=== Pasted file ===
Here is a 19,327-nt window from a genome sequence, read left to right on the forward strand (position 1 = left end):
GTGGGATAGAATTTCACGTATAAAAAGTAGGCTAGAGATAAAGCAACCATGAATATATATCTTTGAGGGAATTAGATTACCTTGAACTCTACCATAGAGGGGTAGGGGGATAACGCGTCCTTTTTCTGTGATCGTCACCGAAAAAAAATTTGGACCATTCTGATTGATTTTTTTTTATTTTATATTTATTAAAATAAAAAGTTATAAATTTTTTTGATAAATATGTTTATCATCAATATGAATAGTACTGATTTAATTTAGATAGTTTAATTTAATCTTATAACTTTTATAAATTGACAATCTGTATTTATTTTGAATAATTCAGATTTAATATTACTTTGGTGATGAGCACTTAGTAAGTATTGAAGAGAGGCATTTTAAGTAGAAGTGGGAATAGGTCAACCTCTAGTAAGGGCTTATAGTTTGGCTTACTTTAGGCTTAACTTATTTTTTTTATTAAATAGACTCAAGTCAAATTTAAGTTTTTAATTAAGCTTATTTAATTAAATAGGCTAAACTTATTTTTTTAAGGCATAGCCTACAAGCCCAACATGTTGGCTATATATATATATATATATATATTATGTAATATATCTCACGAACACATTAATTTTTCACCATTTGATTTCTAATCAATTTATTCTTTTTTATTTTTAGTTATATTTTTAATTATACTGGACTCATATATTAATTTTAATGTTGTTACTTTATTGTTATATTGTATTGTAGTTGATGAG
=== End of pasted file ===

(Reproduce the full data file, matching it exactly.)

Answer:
Here is a 19,327-nt window from a genome sequence, read left to right on the forward strand (position 1 = left end):
GTGGGATAGAATTTCACGTATAAAAAGTAGGCTAGAGATAAAGCAACCATGAATATATATCTTTGAGGGAATTAGATTACCTTGAACTCTACCATAGAGGGGTAGGGGGATAACGCGTCCTTTTTCTGTGATCGTCACCGAAAAAAAATTTGGACCATTCTGATTGATTTTTTTTTATTTTATATTTATTAAAATAAAAAGTTATAAATTTTTTTGATAAATATGTTTATCATCAATATGAATAGTACTGATTTAATTTAGATAGTTTAATTTAATCTTATAACTTTTATAAATTGACAATCTGTATTTATTTTGAATAATTCAGATTTAATATTACTTTGGTGATGAGCACTTAGTAAGTATTGAAGAGAGGCATTTTAAGTAGAAGTGGGAATAGGTCAACCTCTAGTAAGGGCTTATAGTTTGGCTTACTTTAGGCTTAACTTATTTTTTTTATTAAATAGACTCAAGTCAAATTTAAGTTTTTAATTAAGCTTATTTAATTAAATAGGCTAAACTTATTTTTTTAAGGCATAGCCTACAAGCCCAACATGTTGGCTATATATATATATATATATATATTATGTAATATATCTCACGAACACATTAATTTTTCACCATTTGATTTCTAATCAATTTATTCTTTTTTATTTTTAGTTATATTTTTAATTATACTGGACTCATATATTAATTTTAATGTTGTTACTTTATTGTTATATTGTATTGTAGTTGATGAG